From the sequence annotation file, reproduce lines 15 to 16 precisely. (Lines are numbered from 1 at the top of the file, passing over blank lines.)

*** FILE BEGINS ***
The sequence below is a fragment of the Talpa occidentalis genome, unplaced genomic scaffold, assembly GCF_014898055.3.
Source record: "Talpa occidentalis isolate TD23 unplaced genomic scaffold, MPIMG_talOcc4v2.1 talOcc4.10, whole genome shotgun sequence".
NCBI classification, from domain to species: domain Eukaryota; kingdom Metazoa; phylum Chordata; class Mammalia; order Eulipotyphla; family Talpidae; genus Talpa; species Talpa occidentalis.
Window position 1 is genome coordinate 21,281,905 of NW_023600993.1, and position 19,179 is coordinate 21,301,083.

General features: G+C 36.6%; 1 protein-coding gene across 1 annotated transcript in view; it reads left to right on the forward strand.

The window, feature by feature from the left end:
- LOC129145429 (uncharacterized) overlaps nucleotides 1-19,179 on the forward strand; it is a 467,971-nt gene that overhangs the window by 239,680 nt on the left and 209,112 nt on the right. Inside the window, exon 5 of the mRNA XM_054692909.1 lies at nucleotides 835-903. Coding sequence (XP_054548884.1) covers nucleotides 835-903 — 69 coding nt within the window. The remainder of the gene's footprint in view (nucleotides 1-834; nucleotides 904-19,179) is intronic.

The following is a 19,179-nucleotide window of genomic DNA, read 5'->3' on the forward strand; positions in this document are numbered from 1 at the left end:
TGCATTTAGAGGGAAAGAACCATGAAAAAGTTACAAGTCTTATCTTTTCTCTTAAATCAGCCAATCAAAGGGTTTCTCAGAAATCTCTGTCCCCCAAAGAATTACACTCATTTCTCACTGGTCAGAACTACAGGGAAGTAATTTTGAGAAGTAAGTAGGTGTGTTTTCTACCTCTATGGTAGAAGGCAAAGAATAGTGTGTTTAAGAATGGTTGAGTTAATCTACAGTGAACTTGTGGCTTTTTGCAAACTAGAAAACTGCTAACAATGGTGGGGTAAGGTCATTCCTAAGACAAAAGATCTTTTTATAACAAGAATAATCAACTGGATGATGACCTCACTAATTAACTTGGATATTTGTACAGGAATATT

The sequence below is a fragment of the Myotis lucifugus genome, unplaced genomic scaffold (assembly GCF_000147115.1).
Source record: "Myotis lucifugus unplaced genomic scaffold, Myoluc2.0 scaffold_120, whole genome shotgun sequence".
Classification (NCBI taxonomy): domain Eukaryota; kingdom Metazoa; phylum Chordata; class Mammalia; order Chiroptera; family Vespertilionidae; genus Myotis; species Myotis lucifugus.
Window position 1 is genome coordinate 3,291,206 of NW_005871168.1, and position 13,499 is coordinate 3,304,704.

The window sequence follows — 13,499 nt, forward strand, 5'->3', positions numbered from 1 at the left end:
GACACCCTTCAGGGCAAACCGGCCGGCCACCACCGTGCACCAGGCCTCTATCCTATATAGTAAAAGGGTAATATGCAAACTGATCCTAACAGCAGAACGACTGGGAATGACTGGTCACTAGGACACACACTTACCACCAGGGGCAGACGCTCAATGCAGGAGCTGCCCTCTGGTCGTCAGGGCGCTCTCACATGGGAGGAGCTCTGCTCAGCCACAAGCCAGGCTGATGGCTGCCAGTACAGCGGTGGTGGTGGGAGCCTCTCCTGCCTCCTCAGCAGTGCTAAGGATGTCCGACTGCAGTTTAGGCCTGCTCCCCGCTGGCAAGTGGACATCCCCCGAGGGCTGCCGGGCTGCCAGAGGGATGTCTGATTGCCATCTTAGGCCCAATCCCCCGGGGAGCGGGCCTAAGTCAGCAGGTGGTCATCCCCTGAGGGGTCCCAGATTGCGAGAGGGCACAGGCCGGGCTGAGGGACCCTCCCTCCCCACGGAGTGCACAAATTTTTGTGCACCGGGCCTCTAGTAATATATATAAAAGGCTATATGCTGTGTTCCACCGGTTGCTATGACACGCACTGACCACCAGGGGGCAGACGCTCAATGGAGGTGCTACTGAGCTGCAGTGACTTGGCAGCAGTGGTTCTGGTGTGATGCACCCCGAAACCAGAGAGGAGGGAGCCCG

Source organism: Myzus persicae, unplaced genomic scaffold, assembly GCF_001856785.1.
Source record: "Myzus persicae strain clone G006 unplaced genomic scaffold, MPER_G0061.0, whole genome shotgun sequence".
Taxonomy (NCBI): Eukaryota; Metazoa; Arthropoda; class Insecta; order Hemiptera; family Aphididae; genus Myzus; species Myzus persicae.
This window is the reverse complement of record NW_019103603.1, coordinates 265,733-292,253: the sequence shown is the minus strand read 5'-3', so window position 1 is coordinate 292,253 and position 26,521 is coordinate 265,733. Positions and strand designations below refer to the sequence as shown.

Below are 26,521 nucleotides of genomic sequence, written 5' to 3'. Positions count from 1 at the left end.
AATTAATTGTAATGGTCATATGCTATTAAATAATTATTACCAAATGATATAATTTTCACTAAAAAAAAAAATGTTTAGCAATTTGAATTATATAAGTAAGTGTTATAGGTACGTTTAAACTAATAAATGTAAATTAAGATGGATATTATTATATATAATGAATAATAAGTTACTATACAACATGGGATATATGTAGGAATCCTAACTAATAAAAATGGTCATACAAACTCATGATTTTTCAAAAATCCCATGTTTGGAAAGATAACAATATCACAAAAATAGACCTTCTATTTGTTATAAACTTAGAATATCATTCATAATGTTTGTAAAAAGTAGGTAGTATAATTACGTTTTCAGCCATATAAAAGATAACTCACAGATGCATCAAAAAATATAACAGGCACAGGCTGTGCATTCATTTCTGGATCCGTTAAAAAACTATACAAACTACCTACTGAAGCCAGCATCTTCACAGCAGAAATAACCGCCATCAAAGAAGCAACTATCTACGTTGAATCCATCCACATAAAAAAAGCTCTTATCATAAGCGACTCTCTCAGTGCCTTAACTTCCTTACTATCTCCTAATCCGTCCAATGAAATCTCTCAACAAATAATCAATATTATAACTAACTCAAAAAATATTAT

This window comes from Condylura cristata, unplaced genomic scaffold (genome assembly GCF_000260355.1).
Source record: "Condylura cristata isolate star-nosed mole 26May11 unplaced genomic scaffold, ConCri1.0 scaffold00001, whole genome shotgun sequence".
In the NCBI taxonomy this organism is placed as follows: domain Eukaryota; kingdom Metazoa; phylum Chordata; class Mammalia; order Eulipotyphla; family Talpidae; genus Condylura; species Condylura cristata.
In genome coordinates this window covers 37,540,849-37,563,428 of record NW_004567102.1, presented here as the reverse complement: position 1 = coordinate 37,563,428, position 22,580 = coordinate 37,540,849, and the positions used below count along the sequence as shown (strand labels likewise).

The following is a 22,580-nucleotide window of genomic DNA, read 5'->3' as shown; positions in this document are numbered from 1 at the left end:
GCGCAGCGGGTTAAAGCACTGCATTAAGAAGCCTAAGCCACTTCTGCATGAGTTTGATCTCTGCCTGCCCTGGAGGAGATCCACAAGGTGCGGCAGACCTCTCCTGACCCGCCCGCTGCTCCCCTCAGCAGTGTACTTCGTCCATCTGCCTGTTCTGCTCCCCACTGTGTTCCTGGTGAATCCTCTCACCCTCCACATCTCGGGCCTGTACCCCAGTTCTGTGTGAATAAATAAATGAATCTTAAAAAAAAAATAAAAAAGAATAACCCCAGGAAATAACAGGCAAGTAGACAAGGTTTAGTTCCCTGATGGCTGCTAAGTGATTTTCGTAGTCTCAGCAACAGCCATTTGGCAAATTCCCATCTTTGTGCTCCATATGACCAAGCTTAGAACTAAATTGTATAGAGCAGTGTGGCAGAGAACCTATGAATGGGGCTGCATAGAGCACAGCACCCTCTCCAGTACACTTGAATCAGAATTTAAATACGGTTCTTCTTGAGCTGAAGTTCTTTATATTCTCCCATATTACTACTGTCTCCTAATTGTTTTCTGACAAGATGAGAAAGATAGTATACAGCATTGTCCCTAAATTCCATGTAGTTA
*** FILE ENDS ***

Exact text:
GACACCCTTCAGGGCAAACCGGCCGGCCACCACCGTGCACCAGGCCTCTATCCTATATAGTAAAAGGGTAATATGCAAACTGATCCTAACAGCAGAACGACTGGGAATGACTGGTCACTAGGACACACACTTACCACCAGGGGCAGACGCTCAATGCAGGAGCTGCCCTCTGGTCGTCAGGGCGCTCTCACATGGGAGGAGCTCTGCTCAGCCACAAGCCAGGCTGATGGCTGCCAGTACAGCGGTGGTGGTGGGAGCCTCTCCTGCCTCCTCAGCAGTGCTAAGGATGTCCGACTGCAGTTTAGGCCTGCTCCCCGCTGGCAAGTGGACATCCCCCGAGGGCTGCCGGGCTGCCAGAGGGATGTCTGATTGCCATCTTAGGCCCAATCCCCCGGGGAGCGGGCCTAAGTCAGCAGGTGGTCATCCCCTGAGGGGTCCCAGATTGCGAGAGGGCACAGGCCGGGCTGAGGGACCCTCCCTCCCCACGGAGTGCACAAATTTTTGTGCACCGGGCCTCTAGTAATATATATAAAAGGCTATATGCTGTGTTCCACCGGTTGCTATGACACGCACTGACCACCAGGGGGCAGACGCTCAATGGAGGTGCTACTGAGCTGCAGTGACTTGGCAGCAGTGGTTCTGGTGTGATGCACCCCGAAACCAGAGAGGAGGGAGCCCG

Source organism: Myzus persicae, unplaced genomic scaffold, assembly GCF_001856785.1.